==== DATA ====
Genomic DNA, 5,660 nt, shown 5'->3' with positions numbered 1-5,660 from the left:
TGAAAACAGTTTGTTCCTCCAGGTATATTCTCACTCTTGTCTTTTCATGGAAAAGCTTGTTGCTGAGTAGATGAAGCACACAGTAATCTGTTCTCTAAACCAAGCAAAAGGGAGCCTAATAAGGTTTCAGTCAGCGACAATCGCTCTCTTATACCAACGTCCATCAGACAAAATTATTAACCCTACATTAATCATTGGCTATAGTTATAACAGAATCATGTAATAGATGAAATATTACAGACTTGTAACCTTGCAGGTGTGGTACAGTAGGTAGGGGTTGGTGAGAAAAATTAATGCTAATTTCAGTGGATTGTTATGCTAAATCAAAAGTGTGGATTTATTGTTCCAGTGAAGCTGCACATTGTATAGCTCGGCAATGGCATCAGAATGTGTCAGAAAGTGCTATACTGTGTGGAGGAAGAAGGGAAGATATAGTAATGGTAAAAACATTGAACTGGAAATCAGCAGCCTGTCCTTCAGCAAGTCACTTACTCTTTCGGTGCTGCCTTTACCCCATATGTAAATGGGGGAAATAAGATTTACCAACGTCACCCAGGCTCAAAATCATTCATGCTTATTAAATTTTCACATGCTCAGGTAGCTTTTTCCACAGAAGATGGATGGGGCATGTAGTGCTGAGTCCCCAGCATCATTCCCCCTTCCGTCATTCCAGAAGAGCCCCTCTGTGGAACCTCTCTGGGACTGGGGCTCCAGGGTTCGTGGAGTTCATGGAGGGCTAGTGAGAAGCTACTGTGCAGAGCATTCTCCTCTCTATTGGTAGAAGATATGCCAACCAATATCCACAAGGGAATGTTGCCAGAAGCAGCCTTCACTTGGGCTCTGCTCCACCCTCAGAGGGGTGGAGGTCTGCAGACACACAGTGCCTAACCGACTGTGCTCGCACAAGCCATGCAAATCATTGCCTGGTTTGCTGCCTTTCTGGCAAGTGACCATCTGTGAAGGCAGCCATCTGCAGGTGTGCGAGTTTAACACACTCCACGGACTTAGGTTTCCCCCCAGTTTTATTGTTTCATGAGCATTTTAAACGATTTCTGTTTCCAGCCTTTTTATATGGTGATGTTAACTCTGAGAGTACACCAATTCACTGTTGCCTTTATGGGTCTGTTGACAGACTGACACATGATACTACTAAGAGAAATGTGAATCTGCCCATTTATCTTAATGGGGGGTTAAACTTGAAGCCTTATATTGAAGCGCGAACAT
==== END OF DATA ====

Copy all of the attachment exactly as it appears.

Genomic DNA, 5,660 nt, shown 5'->3' with positions numbered 1-5,660 from the left:
TGAAAACAGTTTGTTCCTCCAGGTATATTCTCACTCTTGTCTTTTCATGGAAAAGCTTGTTGCTGAGTAGATGAAGCACACAGTAATCTGTTCTCTAAACCAAGCAAAAGGGAGCCTAATAAGGTTTCAGTCAGCGACAATCGCTCTCTTATACCAACGTCCATCAGACAAAATTATTAACCCTACATTAATCATTGGCTATAGTTATAACAGAATCATGTAATAGATGAAATATTACAGACTTGTAACCTTGCAGGTGTGGTACAGTAGGTAGGGGTTGGTGAGAAAAATTAATGCTAATTTCAGTGGATTGTTATGCTAAATCAAAAGTGTGGATTTATTGTTCCAGTGAAGCTGCACATTGTATAGCTCGGCAATGGCATCAGAATGTGTCAGAAAGTGCTATACTGTGTGGAGGAAGAAGGGAAGATATAGTAATGGTAAAAACATTGAACTGGAAATCAGCAGCCTGTCCTTCAGCAAGTCACTTACTCTTTCGGTGCTGCCTTTACCCCATATGTAAATGGGGGAAATAAGATTTACCAACGTCACCCAGGCTCAAAATCATTCATGCTTATTAAATTTTCACATGCTCAGGTAGCTTTTTCCACAGAAGATGGATGGGGCATGTAGTGCTGAGTCCCCAGCATCATTCCCCCTTCCGTCATTCCAGAAGAGCCCCTCTGTGGAACCTCTCTGGGACTGGGGCTCCAGGGTTCGTGGAGTTCATGGAGGGCTAGTGAGAAGCTACTGTGCAGAGCATTCTCCTCTCTATTGGTAGAAGATATGCCAACCAATATCCACAAGGGAATGTTGCCAGAAGCAGCCTTCACTTGGGCTCTGCTCCACCCTCAGAGGGGTGGAGGTCTGCAGACACACAGTGCCTAACCGACTGTGCTCGCACAAGCCATGCAAATCATTGCCTGGTTTGCTGCCTTTCTGGCAAGTGACCATCTGTGAAGGCAGCCATCTGCAGGTGTGCGAGTTTAACACACTCCACGGACTTAGGTTTCCCCCCAGTTTTATTGTTTCATGAGCATTTTAAACGATTTCTGTTTCCAGCCTTTTTATATGGTGATGTTAACTCTGAGAGTACACCAATTCACTGTTGCCTTTATGGGTCTGTTGACAGACTGACACATGATACTACTAAGAGAAATGTGAATCTGCCCATTTATCTTAATGGGGGGTTAAACTTGAAGCCTTATATTGAAGCGCGAACAT